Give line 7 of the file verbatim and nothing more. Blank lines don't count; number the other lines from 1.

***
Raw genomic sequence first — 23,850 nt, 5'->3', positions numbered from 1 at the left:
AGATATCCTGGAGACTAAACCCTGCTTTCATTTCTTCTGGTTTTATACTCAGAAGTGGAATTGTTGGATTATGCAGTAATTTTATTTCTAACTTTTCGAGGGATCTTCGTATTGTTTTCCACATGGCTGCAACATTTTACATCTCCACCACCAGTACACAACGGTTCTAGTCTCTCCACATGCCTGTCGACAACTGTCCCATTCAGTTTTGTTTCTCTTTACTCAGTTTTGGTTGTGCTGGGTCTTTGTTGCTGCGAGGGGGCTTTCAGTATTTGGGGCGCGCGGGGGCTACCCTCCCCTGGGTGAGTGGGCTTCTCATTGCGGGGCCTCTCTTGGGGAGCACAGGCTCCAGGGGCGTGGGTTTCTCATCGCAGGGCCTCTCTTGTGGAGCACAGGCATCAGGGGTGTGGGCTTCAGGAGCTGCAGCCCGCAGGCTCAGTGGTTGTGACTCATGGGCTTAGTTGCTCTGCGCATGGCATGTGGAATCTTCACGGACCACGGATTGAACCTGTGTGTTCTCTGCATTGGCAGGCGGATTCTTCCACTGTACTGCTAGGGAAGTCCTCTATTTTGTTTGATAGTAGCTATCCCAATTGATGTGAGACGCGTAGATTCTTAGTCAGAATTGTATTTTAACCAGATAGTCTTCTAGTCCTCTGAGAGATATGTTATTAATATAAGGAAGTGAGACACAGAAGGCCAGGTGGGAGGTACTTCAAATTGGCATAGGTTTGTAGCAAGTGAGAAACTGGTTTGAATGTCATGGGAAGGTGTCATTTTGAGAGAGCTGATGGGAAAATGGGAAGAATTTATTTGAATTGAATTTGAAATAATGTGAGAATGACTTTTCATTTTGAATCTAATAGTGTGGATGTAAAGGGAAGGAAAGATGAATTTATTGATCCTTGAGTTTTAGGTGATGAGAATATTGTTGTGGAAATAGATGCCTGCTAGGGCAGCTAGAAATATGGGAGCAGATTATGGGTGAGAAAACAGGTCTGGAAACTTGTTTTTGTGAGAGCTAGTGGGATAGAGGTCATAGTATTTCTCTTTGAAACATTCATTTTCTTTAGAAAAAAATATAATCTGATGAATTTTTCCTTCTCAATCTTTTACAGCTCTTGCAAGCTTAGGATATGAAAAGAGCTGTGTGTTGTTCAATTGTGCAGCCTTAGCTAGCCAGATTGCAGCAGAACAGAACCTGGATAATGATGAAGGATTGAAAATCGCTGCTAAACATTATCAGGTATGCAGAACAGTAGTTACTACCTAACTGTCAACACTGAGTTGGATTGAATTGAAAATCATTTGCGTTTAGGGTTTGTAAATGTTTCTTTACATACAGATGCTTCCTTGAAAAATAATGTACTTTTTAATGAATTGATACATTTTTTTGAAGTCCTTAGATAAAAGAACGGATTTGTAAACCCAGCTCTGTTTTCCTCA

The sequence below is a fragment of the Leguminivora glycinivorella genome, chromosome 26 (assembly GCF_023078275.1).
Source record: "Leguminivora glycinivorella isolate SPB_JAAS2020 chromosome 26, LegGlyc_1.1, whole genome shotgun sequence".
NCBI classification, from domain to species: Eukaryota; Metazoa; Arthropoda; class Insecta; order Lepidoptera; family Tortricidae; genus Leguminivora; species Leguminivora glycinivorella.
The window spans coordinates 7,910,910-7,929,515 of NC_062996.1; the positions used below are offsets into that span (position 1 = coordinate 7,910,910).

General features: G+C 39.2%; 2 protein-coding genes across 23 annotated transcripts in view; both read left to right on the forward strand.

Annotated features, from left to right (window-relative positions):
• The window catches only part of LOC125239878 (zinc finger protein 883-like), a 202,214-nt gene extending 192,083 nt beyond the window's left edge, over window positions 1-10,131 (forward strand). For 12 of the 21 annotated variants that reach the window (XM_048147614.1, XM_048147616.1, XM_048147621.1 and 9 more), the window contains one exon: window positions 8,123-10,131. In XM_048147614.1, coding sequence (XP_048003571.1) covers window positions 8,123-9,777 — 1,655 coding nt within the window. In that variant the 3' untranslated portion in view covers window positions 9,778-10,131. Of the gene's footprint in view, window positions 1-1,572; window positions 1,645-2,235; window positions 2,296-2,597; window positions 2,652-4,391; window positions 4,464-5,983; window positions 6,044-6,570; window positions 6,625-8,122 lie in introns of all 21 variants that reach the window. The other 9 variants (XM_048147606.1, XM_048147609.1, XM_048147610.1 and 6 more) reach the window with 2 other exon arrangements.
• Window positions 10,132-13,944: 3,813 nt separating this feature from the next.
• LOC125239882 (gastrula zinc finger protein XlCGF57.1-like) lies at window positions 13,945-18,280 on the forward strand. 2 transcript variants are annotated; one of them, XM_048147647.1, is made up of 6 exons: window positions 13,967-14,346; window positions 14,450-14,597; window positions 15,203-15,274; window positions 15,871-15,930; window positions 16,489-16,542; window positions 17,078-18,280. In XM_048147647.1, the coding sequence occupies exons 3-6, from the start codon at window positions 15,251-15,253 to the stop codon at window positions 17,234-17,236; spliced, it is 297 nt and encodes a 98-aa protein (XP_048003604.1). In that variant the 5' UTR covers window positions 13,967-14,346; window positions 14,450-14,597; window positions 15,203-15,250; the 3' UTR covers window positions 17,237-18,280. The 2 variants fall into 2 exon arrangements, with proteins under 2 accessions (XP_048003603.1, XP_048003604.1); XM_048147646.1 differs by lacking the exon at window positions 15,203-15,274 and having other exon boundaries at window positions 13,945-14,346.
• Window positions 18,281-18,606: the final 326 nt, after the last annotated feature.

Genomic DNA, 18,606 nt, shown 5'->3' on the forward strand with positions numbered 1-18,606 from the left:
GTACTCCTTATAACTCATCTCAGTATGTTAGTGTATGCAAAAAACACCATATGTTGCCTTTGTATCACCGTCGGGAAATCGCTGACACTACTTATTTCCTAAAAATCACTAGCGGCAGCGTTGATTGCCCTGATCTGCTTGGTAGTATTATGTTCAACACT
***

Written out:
General features: G+C 39.2%; 2 protein-coding genes across 23 annotated transcripts in view; both read left to right on the forward strand.